“I congratulate Central Coast Council and look forward to the local sports and community facility improvements that will make the region an even more attractive place to work and raise a family,” Mr Barilaro said.



THE Central Coast property market continues to speed ahead, as new data reveals it is the only Sydney region forecast for positive growth.

According to Moodys Analytics, based on CoreLogic’s Hedonic Home Value Index, the Central Coast is the only area poised to see growth in the residential property market for both 2018 and 2019.

The data also predicts a divergent national market, with declines in the biggest markets of Melbourne and Sydney.

The Coast is categorised in the survey as a region of Greater Sydney, and it’s the only area to avoid a dismal drop in home value forecasts.

The report indicates that by 2019 Central Coast houses will experience an increase in value of 8.5 per cent, with apartments forecast to do even better at 12.4 per cent.

Millionaire developer Tony Denny, who has spearheaded six Central Coast apartment developments over the past couple of years, said he believed there was still a shortage of quality apartments and houses on the Coast.

He is so invested in the area that he has spent almost half a billion dollars building up his portfolio — and he doesn’t see it ending soon.

“I do believe there will be continued growth on the Central Coast because of those factors,” he said.

“But the Central Coast has never really had big highs and lows – it’s been consistent and just appreciates gradually, which is a nice conservative way to experience capital growth.



LAKE Haven Centre will match dollar-for-dollar the money raised by shoppers for an initiative to help alleviate youth unemployment and disengagement in the northern section of the Central Coast.

Lake Haven Centre and Beacon Foundation have launched the Light the Way initiative.

Beacon Foundation is a national not-for-profit organisation which motivates young people for a successful post-secondary school career.

It equips students with the skills and confidence required to make the transition from school to work and reduce the rate of youth unemployment.

Light the Way will involve a $1-per-ticket raffle for a Hisense 50-inch ultra high-definition ULED smart TV from JB Hi-Fi; and a money spinner in which shoppers (and children) will be invited to drop a coin in and pick up a balloon.

Both activities will be available at the customer service desk at the shopping centre.

Lake Haven Centre manager Mike Cochrane urged locals to support the initiative.

“Light the Way is an opportunity for our community to come together and support the work of Beacon Foundation,” Mr Cochrance said.

“We are proud to work with Beacon to engage young people in the northern Central Coast to achieve careers success and help alleviate issues of unemployment.

“Lake Haven and Vicinity Centres will match every dollar raised during our Light the Way campaign, which will ensure the Beacon programs continue to provide support for young people in our community.”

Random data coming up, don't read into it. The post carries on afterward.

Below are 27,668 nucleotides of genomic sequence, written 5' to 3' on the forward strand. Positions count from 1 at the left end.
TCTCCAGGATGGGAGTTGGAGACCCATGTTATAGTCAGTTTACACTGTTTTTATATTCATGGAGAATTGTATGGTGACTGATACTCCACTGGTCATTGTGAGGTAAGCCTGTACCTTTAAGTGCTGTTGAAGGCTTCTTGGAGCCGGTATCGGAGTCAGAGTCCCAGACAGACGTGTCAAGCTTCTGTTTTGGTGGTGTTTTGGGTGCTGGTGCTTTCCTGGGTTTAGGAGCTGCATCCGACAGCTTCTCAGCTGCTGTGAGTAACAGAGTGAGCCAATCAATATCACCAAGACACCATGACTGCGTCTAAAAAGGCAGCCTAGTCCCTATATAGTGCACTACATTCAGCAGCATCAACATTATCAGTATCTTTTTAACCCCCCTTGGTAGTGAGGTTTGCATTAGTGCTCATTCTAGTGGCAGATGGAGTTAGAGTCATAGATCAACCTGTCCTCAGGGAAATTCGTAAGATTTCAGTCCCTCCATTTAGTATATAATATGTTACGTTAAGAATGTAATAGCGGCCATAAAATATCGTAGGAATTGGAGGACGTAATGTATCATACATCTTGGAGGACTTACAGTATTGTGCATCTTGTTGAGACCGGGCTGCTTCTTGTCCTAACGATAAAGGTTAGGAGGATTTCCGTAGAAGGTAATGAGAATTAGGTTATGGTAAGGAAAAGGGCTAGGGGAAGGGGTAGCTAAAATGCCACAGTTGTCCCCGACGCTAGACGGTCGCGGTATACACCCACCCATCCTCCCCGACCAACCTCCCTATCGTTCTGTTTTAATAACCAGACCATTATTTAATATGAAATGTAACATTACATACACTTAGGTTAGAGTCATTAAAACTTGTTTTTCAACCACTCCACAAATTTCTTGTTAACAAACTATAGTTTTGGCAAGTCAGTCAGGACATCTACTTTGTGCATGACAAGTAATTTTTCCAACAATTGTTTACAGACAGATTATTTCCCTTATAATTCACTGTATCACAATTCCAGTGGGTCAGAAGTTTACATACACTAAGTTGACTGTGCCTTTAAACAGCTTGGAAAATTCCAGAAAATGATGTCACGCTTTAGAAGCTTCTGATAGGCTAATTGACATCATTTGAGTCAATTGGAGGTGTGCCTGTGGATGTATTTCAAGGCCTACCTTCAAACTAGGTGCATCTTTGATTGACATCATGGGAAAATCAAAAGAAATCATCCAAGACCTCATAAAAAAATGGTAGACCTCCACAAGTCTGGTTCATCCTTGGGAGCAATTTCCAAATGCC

The raffle tickets and money spinner will be available from 9am on Friday, May 25, to 4pm, on Saturday, May 26.




FOR the first time, the Central Coast will be marketed to the world as a complete region.

From Wyee to Woy Woy and beyond, the Coast will not be picked apart into places­ of interest and major attractions. It will be recognised and marketed as a whole with plenty to offer local, interstate, national and international visitors.

NSW Premier Gladys Berejiklian­ visited the region last week and said she was taken aback when briefed on the number of international visitors the Central Coast attracted.

“In the last year, the Central Coast managed to host 900,000 international visitors,” she said at the Central Coast Chamber of Commerce’s economic breakfast.

“That represents a 50 per cent increase in the last three years alone.”

This comes as Central Coast Council’s tourism, marketing and industry services agency AFFINITY briefed 100 Coast tourist operators­ on its findings from an industry survey and provided a marketing update.

The Sydney advertising firm was awarded a $1.6 million contract in July to market­ the Central Coast to the world.

At the briefing, AFFINITY’s chief executive officer Luke Brown detailed a current Facebook campaign, which included 21 local businesses, designed to promote­ the Coast and test the Sydney market to find the most appealing branding messages.

The company is testing “brand positioning territories”, including “Adventure, Nature, Escape and Discover”.

“Adventure” will look at the Coast’s active pursuits, such as Glenworth Valley and the Australian Reptile Park, while “Nature” will highlight the stunning landscape.

“Escape” encourages people to pursue a relaxed, slower pace of life, and “Discover” delves into new and enriching experiences.

AFFINITY conducted an industry survey and gathered data from 500 local businesses in the dining/entertainment, activity, retail­, accommodation, government and transport sectors. It showed 48 per cent of the industry associated the Coast with the beach, while 26 per cent were unsure as to what made the Coast unique.

The largest barrier for visitation was the Coast’s facilities at 49 per cent. The survey revealed the need for new and different marketing, in particular digital marketing of the Coast.